EPA Declares Montana Towns Public Health Emergency

Vivi Gorman
Posted on Thursday 18th June 2009

The U.S. Environmental Protection Agency yesterday declared a public health emergency in two Montana towns where hundreds of residents have developed asbestos-related diseases in the last three decades related to the operation of a vermiculite mine since the 1920s.

Although the mine, first operated by the Zonolite Co. and then W.R. Grace & Co., closed in 1990, the EPA has been investigating matters in Libby, Mont., since 1999 over concerns about vermiculite contaminated with a highly toxic and friable form of asbestos, referred to as Libby asbestos. The agency has been working with the small community to clean up contamination and address health risks. The Libby mine produced nearly 80 percent of the world’s vermiculite to use in insulation and soil. According to EPA fact sheets, the milling process at the Libby mine emitted 5,000 pounds of asbestos a day into the atmosphere. For decades, the vermiculite and vermiculite mine tailings were used throughout the small town in public places such as parks, baseball fields and school tracks. Libby asbestos is prevalent throughout Libby and Troy, Mont.

In 2002, the EPA placed Libby, and later Troy, on a National Priorities List. Hundreds of properties required cleanup and decontamination, which began in 2000 under the EPA. Despite these efforts, the EPA said, actual and potential releases of asbestos are still a significant threat to public health in Libby. Investigations performed by the Agency for Toxic Substance and Disease Registry, a division of the Centers for Disease Control and Prevention, found that from 1979 to 1998 the incidence of asbestosis, a lung condition, in the Libby area is enormously higher than the national average.

First Of Its Kind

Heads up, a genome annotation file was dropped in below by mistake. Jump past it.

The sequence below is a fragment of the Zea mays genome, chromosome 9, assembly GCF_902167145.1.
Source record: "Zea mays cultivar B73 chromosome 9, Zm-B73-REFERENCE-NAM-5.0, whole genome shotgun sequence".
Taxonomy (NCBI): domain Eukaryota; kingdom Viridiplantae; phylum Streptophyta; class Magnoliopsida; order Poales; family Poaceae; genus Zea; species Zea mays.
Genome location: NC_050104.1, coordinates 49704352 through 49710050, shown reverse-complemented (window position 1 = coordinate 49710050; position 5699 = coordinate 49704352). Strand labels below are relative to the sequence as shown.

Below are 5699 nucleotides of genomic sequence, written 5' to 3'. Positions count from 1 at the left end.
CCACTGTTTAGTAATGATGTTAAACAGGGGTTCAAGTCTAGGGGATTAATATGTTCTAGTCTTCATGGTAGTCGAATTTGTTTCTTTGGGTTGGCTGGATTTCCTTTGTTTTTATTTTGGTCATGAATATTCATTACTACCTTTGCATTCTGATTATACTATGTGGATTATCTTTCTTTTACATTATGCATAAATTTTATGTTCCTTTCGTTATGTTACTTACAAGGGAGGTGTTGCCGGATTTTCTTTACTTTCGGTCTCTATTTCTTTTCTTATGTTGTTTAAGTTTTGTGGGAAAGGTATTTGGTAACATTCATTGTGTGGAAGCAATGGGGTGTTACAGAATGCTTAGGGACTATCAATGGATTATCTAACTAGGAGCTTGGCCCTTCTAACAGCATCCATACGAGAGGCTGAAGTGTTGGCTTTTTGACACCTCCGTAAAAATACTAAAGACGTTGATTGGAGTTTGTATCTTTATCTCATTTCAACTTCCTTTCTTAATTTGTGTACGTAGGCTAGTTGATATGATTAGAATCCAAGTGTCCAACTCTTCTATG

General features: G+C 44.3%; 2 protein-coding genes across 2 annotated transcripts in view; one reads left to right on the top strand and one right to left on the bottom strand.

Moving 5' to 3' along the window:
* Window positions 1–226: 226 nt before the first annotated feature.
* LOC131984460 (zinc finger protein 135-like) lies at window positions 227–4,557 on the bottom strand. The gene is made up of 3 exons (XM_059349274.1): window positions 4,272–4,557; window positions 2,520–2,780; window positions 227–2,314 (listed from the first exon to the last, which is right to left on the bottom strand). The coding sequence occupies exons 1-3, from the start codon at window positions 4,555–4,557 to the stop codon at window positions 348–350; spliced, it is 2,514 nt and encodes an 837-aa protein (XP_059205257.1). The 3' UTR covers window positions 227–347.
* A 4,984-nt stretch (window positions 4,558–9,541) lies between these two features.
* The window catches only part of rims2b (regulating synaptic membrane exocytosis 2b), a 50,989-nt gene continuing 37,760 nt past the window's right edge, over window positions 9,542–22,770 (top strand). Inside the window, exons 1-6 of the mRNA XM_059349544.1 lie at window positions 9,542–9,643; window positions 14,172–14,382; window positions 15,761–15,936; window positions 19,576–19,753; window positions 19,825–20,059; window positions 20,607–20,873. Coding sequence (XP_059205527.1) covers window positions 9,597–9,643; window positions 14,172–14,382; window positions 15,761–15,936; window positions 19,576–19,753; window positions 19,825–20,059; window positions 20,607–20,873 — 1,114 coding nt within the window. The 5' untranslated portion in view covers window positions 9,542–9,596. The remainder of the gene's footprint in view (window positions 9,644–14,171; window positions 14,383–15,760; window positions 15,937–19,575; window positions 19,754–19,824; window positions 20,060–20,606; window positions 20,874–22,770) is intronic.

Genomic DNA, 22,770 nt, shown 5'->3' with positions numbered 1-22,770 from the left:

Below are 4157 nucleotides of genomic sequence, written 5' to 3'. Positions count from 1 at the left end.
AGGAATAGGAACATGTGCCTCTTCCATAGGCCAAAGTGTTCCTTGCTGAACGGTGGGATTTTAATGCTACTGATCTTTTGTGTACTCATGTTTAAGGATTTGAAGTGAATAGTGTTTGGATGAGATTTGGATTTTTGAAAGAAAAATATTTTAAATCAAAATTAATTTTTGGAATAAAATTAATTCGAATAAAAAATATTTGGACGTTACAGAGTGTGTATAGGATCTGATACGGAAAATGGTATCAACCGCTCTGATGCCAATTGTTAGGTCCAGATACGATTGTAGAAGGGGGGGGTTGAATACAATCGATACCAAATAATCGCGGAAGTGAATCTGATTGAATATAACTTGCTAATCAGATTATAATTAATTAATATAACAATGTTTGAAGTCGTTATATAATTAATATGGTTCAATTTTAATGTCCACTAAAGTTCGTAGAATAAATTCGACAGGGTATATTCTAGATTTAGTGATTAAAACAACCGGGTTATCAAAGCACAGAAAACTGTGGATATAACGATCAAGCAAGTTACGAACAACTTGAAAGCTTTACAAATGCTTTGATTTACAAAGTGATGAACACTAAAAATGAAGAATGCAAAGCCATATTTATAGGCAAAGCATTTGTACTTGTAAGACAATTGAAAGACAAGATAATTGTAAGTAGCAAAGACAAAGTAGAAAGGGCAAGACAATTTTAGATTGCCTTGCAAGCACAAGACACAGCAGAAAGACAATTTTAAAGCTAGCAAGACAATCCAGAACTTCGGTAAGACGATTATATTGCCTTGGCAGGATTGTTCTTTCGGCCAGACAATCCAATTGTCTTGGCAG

EPA Administrator Lisa Jackson made the announcement at a press conference with Department of Health and Human Services Secretary Kathleen Sebelius and U.S. Senators Max Baucus and Jon Tester. The announcement is the first time the EPA has declared a public health emergency under the Comprehensive Environmental Response, Compensation, and Liability Act (CERCLA), which will provide greater authority to ensure further cleanup. The EPA has been conducting an average of 150 cleanups in Libby and Troy per year. The agency plans over 100 more cleanups in 2009 and is continuously providing assistance to Libby and Troy residents. There remain hundreds of homes in both town that have not yet been assessed for contamination.

A major reason for the declaration of a public health emergency is the severity and scope of asbestos contamination in Libby, making it a unique site. The EPA has identified a combination of socioeconomic, atmospheric and geographical factors allowing for widespread contamination, multiple exposure pathways and cumulative exposures. As noted by the EPA and shown in television programs on Libby, many residents insulated their homes with Libby asbestos-containing insulation and children played on waste vermiculite piles; also, many residents worked at the mine and later developed cancer and other fatal asbestos-related diseases.

The EPA is working with the Department of Health and Human Services, which has pledged additional medical monitoring and care for Libby and Troy residents.

The EPA said it has investigated several hundred sites around the country where Libby vermiculite ore was processed; 20 sites have been cleaned up. The EPA is currently looking at over 100 processing sites where 95 percent of the Libby ore was shipped. The agency notes, however, that none of the other sites present the conditions that exist in Libby because they did not involve mining. As such, the multiple pathways of exposure and concern for nearby communities does not exist at the level seen at Libby, it said.

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